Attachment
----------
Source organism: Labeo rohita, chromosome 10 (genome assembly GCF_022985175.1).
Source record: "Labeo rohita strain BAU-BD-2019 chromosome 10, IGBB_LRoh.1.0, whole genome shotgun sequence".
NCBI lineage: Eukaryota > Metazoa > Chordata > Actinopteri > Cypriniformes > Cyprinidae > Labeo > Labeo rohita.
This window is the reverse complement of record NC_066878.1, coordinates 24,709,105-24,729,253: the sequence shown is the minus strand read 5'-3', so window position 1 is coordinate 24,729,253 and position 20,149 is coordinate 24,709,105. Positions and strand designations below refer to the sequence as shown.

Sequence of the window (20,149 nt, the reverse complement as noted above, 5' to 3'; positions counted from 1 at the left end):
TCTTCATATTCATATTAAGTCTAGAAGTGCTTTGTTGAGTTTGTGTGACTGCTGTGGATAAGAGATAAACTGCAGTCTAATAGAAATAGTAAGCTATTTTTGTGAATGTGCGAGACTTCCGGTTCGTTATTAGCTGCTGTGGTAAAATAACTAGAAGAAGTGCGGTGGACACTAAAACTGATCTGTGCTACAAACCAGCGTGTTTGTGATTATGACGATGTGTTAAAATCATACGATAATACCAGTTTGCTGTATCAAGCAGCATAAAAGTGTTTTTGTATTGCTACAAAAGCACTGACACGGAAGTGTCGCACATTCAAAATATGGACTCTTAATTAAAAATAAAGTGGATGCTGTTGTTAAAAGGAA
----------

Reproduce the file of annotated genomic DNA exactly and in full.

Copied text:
Source organism: Labeo rohita, chromosome 10 (genome assembly GCF_022985175.1).
Source record: "Labeo rohita strain BAU-BD-2019 chromosome 10, IGBB_LRoh.1.0, whole genome shotgun sequence".
NCBI lineage: Eukaryota > Metazoa > Chordata > Actinopteri > Cypriniformes > Cyprinidae > Labeo > Labeo rohita.
This window is the reverse complement of record NC_066878.1, coordinates 24,709,105-24,729,253: the sequence shown is the minus strand read 5'-3', so window position 1 is coordinate 24,729,253 and position 20,149 is coordinate 24,709,105. Positions and strand designations below refer to the sequence as shown.

Sequence of the window (20,149 nt, the reverse complement as noted above, 5' to 3'; positions counted from 1 at the left end):
TCTTCATATTCATATTAAGTCTAGAAGTGCTTTGTTGAGTTTGTGTGACTGCTGTGGATAAGAGATAAACTGCAGTCTAATAGAAATAGTAAGCTATTTTTGTGAATGTGCGAGACTTCCGGTTCGTTATTAGCTGCTGTGGTAAAATAACTAGAAGAAGTGCGGTGGACACTAAAACTGATCTGTGCTACAAACCAGCGTGTTTGTGATTATGACGATGTGTTAAAATCATACGATAATACCAGTTTGCTGTATCAAGCAGCATAAAAGTGTTTTTGTATTGCTACAAAAGCACTGACACGGAAGTGTCGCACATTCAAAATATGGACTCTTAATTAAAAATAAAGTGGATGCTGTTGTTAAAAGGAA